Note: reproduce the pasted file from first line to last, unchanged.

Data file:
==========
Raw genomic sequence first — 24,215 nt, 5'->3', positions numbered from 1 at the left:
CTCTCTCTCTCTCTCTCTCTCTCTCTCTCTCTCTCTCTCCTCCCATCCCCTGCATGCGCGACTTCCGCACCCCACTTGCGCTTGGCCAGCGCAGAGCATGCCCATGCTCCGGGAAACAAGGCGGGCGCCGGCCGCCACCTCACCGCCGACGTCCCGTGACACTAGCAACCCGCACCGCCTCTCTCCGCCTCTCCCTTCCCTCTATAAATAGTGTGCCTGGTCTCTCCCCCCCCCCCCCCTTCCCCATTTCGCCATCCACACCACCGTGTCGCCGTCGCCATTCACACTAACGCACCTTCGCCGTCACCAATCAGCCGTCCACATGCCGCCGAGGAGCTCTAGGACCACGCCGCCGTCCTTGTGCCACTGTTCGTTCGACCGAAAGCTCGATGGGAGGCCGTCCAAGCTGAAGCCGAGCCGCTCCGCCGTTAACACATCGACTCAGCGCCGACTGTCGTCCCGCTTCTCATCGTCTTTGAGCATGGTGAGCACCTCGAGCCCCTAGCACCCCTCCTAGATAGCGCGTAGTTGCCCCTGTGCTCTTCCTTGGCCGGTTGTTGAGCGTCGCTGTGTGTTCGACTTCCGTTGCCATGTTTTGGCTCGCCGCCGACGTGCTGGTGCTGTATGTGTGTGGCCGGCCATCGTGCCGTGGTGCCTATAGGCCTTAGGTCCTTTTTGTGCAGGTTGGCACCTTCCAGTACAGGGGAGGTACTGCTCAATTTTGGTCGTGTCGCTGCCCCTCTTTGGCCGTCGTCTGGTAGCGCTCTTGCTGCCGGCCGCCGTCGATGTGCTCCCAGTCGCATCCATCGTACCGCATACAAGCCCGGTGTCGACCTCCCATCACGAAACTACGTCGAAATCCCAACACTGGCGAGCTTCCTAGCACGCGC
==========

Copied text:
Raw genomic sequence first — 24,215 nt, 5'->3', positions numbered from 1 at the left:
CTCTCTCTCTCTCTCTCTCTCTCTCTCTCTCTCTCTCTCCTCCCATCCCCTGCATGCGCGACTTCCGCACCCCACTTGCGCTTGGCCAGCGCAGAGCATGCCCATGCTCCGGGAAACAAGGCGGGCGCCGGCCGCCACCTCACCGCCGACGTCCCGTGACACTAGCAACCCGCACCGCCTCTCTCCGCCTCTCCCTTCCCTCTATAAATAGTGTGCCTGGTCTCTCCCCCCCCCCCCCCTTCCCCATTTCGCCATCCACACCACCGTGTCGCCGTCGCCATTCACACTAACGCACCTTCGCCGTCACCAATCAGCCGTCCACATGCCGCCGAGGAGCTCTAGGACCACGCCGCCGTCCTTGTGCCACTGTTCGTTCGACCGAAAGCTCGATGGGAGGCCGTCCAAGCTGAAGCCGAGCCGCTCCGCCGTTAACACATCGACTCAGCGCCGACTGTCGTCCCGCTTCTCATCGTCTTTGAGCATGGTGAGCACCTCGAGCCCCTAGCACCCCTCCTAGATAGCGCGTAGTTGCCCCTGTGCTCTTCCTTGGCCGGTTGTTGAGCGTCGCTGTGTGTTCGACTTCCGTTGCCATGTTTTGGCTCGCCGCCGACGTGCTGGTGCTGTATGTGTGTGGCCGGCCATCGTGCCGTGGTGCCTATAGGCCTTAGGTCCTTTTTGTGCAGGTTGGCACCTTCCAGTACAGGGGAGGTACTGCTCAATTTTGGTCGTGTCGCTGCCCCTCTTTGGCCGTCGTCTGGTAGCGCTCTTGCTGCCGGCCGCCGTCGATGTGCTCCCAGTCGCATCCATCGTACCGCATACAAGCCCGGTGTCGACCTCCCATCACGAAACTACGTCGAAATCCCAACACTGGCGAGCTTCCTAGCACGCGC